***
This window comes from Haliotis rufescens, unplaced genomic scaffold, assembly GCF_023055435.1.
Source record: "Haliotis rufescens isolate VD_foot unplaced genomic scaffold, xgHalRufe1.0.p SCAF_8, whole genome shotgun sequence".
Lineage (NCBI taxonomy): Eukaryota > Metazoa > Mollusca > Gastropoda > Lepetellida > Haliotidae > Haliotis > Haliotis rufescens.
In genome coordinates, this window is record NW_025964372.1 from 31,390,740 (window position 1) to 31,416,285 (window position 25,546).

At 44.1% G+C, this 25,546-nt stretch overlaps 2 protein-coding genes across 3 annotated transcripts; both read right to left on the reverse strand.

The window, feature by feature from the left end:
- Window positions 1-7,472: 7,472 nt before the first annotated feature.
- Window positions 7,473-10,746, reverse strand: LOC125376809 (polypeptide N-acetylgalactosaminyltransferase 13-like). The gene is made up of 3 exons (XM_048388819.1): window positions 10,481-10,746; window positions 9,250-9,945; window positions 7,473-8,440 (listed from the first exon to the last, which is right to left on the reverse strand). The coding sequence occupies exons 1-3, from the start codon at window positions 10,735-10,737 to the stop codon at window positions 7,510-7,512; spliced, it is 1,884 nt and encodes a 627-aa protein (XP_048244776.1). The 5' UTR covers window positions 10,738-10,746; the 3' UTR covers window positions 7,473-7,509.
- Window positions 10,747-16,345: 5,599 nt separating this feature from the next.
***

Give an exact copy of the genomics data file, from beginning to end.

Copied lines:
This window comes from Haliotis rufescens, unplaced genomic scaffold, assembly GCF_023055435.1.
Source record: "Haliotis rufescens isolate VD_foot unplaced genomic scaffold, xgHalRufe1.0.p SCAF_8, whole genome shotgun sequence".
Lineage (NCBI taxonomy): Eukaryota > Metazoa > Mollusca > Gastropoda > Lepetellida > Haliotidae > Haliotis > Haliotis rufescens.
In genome coordinates, this window is record NW_025964372.1 from 31,390,740 (window position 1) to 31,416,285 (window position 25,546).

At 44.1% G+C, this 25,546-nt stretch overlaps 2 protein-coding genes across 3 annotated transcripts; both read right to left on the reverse strand.

The window, feature by feature from the left end:
- Window positions 1-7,472: 7,472 nt before the first annotated feature.
- Window positions 7,473-10,746, reverse strand: LOC125376809 (polypeptide N-acetylgalactosaminyltransferase 13-like). The gene is made up of 3 exons (XM_048388819.1): window positions 10,481-10,746; window positions 9,250-9,945; window positions 7,473-8,440 (listed from the first exon to the last, which is right to left on the reverse strand). The coding sequence occupies exons 1-3, from the start codon at window positions 10,735-10,737 to the stop codon at window positions 7,510-7,512; spliced, it is 1,884 nt and encodes a 627-aa protein (XP_048244776.1). The 5' UTR covers window positions 10,738-10,746; the 3' UTR covers window positions 7,473-7,509.
- Window positions 10,747-16,345: 5,599 nt separating this feature from the next.